Stocks leave consumers in the dust. But can it last?

lookahead consumer chase
Stocks leave consumers in the dust. But can it last?

The stock market is powering ahead, without waiting for slow-poke consumers to catch up.

Wall Street advanced to fresh all-time highs last week despite mounting evidence that the American economy isn't all it's cracked up to be.

Not only did growth grind to a halt during the first quarter, but now there are signs that the second quarter may not be much better.

This week could be a key test of the market's ability to rally in spite of -- rather than because of -- U.S. consumers. Pivotal earnings reports are on tap from some of the world's largest consumer companies, including Wal-Mart (WMT), Target (TGT) and Best Buy (BBY).

Lethargic consumer spending has slowed the economy. Even though the job market is humming along and energy costs are down a lot from a year ago, Americans just don't seem willing or able to open up their wallets and spend like they have in the past.

"The consumer is being a bit cautious and judicious before using the newfound gas windfall," said Mark Luschini, chief investment strategist at Janney Capital.

While that cautious approach is a positive for the longer term health of consumers, it's problematic in the near-term since consumption accounts for 70% of the U.S. economy. Without consumers, the American economy simply can't take off.

Related: The global economy has a 'titantic problem'

Alarming retail sales: The latest depressing consumer news emerged last week. Government stats show retail sales flatlined in April from the month before, missing expectations for a slight increase.

The year-over-year numbers were more alarming. Sales inched up just 0.9% from April 2014, the most anemic increase since October 2009 when the economy was emerging from the recession.

A number of major companies provided further evidence of the sluggish consumer environment. Kohl's (KSS) shares plummeted 13% last Thursday -- their worst day ever -- after the retailer revealed a slowdown in sales driven by poor store traffic.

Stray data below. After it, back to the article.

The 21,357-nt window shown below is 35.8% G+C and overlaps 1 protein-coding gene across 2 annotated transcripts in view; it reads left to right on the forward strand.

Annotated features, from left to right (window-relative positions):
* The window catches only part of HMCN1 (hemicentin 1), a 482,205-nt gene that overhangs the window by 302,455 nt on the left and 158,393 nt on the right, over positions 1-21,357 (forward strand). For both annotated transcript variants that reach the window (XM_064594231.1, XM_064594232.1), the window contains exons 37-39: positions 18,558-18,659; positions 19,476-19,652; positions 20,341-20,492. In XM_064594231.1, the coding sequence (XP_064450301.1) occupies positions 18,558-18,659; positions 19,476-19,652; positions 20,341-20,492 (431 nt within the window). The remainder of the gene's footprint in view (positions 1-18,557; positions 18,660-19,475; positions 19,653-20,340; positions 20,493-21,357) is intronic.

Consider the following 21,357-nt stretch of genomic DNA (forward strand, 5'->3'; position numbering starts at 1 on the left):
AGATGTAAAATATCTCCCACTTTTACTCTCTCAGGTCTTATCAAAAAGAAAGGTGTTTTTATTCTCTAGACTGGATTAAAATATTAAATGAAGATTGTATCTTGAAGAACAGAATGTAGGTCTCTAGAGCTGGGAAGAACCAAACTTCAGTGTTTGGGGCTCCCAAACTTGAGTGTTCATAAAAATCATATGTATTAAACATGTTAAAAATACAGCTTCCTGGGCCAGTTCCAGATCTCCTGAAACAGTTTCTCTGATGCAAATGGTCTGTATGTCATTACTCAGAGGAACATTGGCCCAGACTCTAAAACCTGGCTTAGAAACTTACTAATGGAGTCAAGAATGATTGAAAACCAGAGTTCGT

Macy's (M)also surprised investors by posting a contraction in first-quarter profits. The department store blamed severe weather, the West Coast port strike and a new wrinkle: A slowdown in sales from international tourists due to the stronger U.S. dollar.

Related: Macy's sales slump as foreign touirsts stop spending

Consumer stocks are hot: Despite all of this, consumer stocks have excelled this year. The consumer discretionary sector of the S&P 500 is up nearly 6% this year. That's second among the 10 sectors behind only health care and is double the broader index's gain.

While stocks didn't go nuts last week, the S&P 500 did manage to eke out another all-time high. The Nasdaq, which is home to many tech companies like Apple (AAPL) and Amazon (AMZN) that do rely on consumer spending, is up a healthy 6.5% on the year.

But how long can stocks rally in the face of anemic consumer spending?

Huge week for retail world: That trend will be in focus this week as corporate "report cards" are due from a handful of retail companies.

Luchini said he's "eager" to hear from consumers like Wal-Mart because it appeals to a much wider swath of the American population, including less affluent shoppers who are most likely to benefit from the tumble in gasoline prices.

Wal-Mart is scheduled to hit the earnings stage on Tuesday, along with Home Depot (HD)and T.J. Maxx parent TJX Cos (TJX). Other big-name consumer companies poised to release results this week include Target, Best Buy, Lowe's (LOW), Staples (SPLS), Gap (GPS) and L Brands (LB), which is the owner of Victoria's Secret.

Let's hope these companies offer signs of healthier consumer spending ahead. Otherwise the bull market in stocks may have to tap the brakes and wait up for consumers.

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